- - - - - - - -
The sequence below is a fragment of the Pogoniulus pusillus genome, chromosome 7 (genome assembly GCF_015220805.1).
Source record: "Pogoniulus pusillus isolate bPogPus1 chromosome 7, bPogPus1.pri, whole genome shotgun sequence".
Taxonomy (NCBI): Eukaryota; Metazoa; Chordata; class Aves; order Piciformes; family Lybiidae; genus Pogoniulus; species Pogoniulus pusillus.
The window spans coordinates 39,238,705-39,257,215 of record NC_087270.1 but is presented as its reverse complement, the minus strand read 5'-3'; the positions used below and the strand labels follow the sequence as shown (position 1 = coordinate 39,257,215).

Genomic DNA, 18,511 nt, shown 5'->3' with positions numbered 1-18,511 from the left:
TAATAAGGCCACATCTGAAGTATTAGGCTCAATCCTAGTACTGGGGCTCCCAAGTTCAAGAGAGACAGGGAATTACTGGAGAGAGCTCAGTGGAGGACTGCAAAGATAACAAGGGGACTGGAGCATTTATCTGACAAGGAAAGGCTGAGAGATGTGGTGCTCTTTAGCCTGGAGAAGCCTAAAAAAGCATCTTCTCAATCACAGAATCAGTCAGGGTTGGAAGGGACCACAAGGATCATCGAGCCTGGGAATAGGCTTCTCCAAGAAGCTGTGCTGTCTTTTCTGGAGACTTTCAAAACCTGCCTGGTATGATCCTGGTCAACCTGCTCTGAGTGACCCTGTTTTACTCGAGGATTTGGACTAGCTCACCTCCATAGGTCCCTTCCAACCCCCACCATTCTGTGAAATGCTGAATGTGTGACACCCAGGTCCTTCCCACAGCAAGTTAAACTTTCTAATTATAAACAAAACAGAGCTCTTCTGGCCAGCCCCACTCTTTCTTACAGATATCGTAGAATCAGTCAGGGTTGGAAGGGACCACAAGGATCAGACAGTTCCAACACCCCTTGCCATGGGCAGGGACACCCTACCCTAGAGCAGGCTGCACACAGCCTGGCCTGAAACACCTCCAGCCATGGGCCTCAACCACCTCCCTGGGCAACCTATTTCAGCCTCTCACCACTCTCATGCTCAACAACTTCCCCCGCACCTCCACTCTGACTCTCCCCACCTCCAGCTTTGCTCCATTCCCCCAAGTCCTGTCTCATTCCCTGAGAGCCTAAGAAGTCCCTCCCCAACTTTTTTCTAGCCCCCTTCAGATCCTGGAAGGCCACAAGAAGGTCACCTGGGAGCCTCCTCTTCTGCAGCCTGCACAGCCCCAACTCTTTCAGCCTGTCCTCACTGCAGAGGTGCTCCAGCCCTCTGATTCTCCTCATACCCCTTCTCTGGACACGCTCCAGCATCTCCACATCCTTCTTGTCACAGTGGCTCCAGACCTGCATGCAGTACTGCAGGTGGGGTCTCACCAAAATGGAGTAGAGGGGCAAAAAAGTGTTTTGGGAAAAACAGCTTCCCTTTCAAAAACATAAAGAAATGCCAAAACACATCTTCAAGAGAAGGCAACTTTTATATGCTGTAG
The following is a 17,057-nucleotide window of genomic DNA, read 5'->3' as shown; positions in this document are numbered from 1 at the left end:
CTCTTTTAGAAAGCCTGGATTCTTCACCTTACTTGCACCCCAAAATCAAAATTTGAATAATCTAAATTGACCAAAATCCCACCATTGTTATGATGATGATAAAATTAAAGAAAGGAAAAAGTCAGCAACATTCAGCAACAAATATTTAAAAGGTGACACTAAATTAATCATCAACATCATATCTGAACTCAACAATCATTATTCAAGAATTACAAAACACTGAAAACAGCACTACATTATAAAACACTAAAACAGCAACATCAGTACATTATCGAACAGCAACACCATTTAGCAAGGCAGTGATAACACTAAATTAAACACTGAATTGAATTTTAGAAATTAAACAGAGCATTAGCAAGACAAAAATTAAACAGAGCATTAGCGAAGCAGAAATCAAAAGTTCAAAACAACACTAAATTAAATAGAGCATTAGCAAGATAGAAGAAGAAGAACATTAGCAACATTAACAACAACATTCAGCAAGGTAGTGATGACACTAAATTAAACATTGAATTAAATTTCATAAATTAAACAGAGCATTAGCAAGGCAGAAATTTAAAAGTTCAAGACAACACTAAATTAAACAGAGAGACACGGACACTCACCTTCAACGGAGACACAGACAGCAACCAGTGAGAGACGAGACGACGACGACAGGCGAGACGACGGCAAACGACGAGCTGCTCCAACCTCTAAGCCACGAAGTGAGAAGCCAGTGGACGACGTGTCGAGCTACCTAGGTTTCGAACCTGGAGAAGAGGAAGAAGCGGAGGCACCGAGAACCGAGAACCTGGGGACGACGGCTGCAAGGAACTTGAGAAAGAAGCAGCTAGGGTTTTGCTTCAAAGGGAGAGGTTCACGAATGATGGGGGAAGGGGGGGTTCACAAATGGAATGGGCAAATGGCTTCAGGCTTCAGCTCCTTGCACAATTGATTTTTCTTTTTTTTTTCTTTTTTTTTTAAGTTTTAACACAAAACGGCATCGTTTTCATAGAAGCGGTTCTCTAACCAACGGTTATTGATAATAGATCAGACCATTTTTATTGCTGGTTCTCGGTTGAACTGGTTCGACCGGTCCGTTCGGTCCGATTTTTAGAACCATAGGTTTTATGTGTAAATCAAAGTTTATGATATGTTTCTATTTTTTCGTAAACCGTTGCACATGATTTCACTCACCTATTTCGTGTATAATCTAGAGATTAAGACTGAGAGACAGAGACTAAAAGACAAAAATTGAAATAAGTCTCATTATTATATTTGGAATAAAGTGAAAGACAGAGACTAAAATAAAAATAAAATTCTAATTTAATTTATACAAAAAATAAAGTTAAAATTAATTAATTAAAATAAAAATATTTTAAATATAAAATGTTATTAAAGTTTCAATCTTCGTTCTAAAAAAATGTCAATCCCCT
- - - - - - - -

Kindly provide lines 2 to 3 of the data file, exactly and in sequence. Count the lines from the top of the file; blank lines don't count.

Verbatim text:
Source record: "Pogoniulus pusillus isolate bPogPus1 chromosome 7, bPogPus1.pri, whole genome shotgun sequence".
Taxonomy (NCBI): Eukaryota; Metazoa; Chordata; class Aves; order Piciformes; family Lybiidae; genus Pogoniulus; species Pogoniulus pusillus.